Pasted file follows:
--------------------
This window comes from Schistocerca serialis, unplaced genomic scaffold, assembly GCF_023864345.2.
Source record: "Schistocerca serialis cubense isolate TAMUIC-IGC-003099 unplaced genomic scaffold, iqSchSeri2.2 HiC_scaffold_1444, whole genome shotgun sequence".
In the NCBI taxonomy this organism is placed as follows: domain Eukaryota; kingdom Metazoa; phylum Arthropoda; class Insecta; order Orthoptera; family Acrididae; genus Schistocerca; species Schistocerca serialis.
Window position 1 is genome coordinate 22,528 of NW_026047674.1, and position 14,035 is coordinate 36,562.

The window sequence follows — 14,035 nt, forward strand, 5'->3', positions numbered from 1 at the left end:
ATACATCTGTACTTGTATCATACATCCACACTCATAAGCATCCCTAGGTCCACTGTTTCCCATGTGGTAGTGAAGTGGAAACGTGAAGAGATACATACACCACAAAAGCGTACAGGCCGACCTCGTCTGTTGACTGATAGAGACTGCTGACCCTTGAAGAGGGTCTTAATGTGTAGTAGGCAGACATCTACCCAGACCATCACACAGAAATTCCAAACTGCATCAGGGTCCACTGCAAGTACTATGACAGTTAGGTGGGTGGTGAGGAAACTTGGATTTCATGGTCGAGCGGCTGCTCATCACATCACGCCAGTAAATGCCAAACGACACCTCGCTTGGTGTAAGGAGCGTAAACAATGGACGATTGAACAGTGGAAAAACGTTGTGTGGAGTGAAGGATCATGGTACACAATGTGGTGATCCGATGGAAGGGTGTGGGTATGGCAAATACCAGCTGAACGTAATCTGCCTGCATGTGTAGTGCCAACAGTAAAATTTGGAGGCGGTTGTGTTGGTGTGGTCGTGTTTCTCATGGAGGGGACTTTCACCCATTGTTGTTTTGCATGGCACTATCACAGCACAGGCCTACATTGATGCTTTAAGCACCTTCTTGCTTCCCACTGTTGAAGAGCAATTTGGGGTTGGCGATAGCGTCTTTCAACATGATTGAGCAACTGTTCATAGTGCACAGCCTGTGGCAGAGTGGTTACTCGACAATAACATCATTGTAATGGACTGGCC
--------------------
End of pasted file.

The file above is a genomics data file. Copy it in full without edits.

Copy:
This window comes from Schistocerca serialis, unplaced genomic scaffold, assembly GCF_023864345.2.
Source record: "Schistocerca serialis cubense isolate TAMUIC-IGC-003099 unplaced genomic scaffold, iqSchSeri2.2 HiC_scaffold_1444, whole genome shotgun sequence".
In the NCBI taxonomy this organism is placed as follows: domain Eukaryota; kingdom Metazoa; phylum Arthropoda; class Insecta; order Orthoptera; family Acrididae; genus Schistocerca; species Schistocerca serialis.
Window position 1 is genome coordinate 22,528 of NW_026047674.1, and position 14,035 is coordinate 36,562.

The window sequence follows — 14,035 nt, forward strand, 5'->3', positions numbered from 1 at the left end:
ATACATCTGTACTTGTATCATACATCCACACTCATAAGCATCCCTAGGTCCACTGTTTCCCATGTGGTAGTGAAGTGGAAACGTGAAGAGATACATACACCACAAAAGCGTACAGGCCGACCTCGTCTGTTGACTGATAGAGACTGCTGACCCTTGAAGAGGGTCTTAATGTGTAGTAGGCAGACATCTACCCAGACCATCACACAGAAATTCCAAACTGCATCAGGGTCCACTGCAAGTACTATGACAGTTAGGTGGGTGGTGAGGAAACTTGGATTTCATGGTCGAGCGGCTGCTCATCACATCACGCCAGTAAATGCCAAACGACACCTCGCTTGGTGTAAGGAGCGTAAACAATGGACGATTGAACAGTGGAAAAACGTTGTGTGGAGTGAAGGATCATGGTACACAATGTGGTGATCCGATGGAAGGGTGTGGGTATGGCAAATACCAGCTGAACGTAATCTGCCTGCATGTGTAGTGCCAACAGTAAAATTTGGAGGCGGTTGTGTTGGTGTGGTCGTGTTTCTCATGGAGGGGACTTTCACCCATTGTTGTTTTGCATGGCACTATCACAGCACAGGCCTACATTGATGCTTTAAGCACCTTCTTGCTTCCCACTGTTGAAGAGCAATTTGGGGTTGGCGATAGCGTCTTTCAACATGATTGAGCAACTGTTCATAGTGCACAGCCTGTGGCAGAGTGGTTACTCGACAATAACATCATTGTAATGGACTGGCC